The army massacres, known as “Gukurahundi”, Shona name for “early rain that washes away the chaff”, are a major reason Matabeleland voters have rejected Mnangagwa’s Zanu PF party in national elections since 2000. Many of them want an apology.

With no reliable polls, it is not clear whether the area’s 861 701 voters, 15% of the national total, will punish Mnangagwa any more than they did Mugabe in the past.

But in an election under international observation for the first time in years, he may need them more than Mugabe did.
Mnangagwa’s role during Gukurahundi is not clear; his critics say that at the time, his security ministry passed on intelligence used by soldiers to target victims; officials did not respond to requests for comment.

At two consecutive rallies in Gwanda town and Bulawayo on June 22 and 23, Mnangagwa did not mention the army crackdown. He instead cast himself as a reformer, promising to devolve more power and bring economic development to the region.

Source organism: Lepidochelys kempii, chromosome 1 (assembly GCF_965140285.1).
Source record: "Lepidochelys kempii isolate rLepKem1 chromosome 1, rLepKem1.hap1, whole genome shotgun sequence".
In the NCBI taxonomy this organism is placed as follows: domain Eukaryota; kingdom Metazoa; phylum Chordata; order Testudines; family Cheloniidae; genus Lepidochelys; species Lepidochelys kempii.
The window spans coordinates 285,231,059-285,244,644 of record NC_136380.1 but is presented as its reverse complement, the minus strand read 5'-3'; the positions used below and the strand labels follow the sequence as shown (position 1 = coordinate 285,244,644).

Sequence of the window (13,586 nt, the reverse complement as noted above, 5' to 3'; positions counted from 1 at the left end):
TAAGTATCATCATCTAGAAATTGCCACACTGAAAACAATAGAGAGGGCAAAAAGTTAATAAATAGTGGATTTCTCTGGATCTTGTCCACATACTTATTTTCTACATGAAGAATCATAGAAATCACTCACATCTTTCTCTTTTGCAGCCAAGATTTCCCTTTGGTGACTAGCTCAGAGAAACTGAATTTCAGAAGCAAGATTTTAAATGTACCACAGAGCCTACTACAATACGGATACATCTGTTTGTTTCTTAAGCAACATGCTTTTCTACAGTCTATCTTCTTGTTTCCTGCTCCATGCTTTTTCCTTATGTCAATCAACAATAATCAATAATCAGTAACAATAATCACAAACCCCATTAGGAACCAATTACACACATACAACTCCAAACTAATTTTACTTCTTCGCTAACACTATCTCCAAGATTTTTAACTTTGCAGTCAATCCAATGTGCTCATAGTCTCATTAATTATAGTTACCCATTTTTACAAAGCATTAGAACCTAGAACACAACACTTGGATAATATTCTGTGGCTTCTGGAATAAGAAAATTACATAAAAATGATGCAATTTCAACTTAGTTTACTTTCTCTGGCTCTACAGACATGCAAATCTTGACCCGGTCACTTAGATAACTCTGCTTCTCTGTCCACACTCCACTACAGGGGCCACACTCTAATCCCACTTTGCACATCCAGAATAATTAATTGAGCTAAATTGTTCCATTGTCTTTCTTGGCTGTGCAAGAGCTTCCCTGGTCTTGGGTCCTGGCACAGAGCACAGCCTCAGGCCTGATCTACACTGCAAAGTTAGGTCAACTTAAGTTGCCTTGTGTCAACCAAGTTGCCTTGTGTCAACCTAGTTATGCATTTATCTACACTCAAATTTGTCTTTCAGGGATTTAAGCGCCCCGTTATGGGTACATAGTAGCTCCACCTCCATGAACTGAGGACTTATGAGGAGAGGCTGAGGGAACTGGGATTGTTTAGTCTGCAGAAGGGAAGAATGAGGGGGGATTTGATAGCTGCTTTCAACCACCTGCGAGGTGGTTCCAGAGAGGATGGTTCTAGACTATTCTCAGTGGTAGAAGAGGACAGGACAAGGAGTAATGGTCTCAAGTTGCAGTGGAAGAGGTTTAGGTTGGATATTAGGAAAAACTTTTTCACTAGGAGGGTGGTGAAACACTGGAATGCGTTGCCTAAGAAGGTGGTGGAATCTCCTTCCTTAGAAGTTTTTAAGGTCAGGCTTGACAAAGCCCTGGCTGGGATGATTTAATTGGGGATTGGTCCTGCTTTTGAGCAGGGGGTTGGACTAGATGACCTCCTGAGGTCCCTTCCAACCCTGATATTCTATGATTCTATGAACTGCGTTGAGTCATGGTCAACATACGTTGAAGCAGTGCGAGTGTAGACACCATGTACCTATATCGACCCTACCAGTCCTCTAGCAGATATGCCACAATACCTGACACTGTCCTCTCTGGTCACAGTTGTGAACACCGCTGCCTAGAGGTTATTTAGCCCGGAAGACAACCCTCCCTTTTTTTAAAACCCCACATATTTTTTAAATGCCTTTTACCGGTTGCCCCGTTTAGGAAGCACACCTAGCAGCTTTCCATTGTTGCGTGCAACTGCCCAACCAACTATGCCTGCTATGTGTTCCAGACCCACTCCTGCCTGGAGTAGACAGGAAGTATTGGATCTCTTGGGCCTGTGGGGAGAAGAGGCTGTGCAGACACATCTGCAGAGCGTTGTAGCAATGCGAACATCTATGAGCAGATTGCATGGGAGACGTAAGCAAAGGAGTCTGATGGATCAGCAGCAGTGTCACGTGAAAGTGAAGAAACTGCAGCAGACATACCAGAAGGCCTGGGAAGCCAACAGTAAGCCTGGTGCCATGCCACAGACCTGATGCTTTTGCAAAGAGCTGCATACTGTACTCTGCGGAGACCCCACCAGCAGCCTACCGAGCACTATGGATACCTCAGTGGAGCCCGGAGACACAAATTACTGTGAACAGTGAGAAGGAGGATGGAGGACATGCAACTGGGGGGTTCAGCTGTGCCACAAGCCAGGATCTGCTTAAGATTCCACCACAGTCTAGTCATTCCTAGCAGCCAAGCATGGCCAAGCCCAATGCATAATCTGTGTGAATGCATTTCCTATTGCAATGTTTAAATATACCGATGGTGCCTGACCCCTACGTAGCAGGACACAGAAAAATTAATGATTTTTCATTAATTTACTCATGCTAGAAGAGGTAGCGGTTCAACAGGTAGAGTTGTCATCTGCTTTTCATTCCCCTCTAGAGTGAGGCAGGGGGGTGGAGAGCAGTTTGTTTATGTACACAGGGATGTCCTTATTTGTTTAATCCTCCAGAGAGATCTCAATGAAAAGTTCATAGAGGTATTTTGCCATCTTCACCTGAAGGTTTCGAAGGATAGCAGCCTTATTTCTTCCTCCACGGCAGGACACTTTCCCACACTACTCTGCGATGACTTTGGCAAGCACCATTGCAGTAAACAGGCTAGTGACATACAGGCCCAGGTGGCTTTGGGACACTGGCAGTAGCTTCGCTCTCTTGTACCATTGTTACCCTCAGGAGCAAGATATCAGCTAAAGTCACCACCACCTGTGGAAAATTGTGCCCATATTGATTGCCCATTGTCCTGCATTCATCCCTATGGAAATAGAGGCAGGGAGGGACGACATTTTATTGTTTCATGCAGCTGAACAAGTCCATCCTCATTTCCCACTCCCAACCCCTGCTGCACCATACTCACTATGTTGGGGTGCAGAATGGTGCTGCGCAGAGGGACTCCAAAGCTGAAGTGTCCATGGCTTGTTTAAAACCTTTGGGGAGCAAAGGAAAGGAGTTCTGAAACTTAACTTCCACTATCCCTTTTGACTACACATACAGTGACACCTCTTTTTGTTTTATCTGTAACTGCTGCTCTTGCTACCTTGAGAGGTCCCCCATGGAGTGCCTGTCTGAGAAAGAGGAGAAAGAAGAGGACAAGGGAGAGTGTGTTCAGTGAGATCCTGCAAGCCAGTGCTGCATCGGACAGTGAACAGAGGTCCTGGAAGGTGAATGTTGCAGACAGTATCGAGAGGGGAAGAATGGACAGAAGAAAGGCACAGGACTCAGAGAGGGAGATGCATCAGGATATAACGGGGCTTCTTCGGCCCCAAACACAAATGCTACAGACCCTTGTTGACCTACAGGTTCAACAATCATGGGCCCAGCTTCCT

Although he is the front-runner in next month’s polls, he faces a substantial challenge from 40-year-old Nelson Chamisa, leader of the opposition Movement for Democratic Change.

An unofficial survey released in Bulawayo in early June by Mass Public Opinion Institute put Mnangagwa on 42%and Chamisa on 31%. Twenty-five percent gave no preference.

That means Mnangagwa could do with the Matabeleland vote to get the 50-plus-one percent required to win the first round.

In the previous election in 2013, Mugabe polled 25% of the vote in Bulawayo and 40% of the total Matabeleland vote.

Political commentator and Zanu PF critic Ibbo Mandaza said Mnangagwa was unlikely to fare better than Mugabe.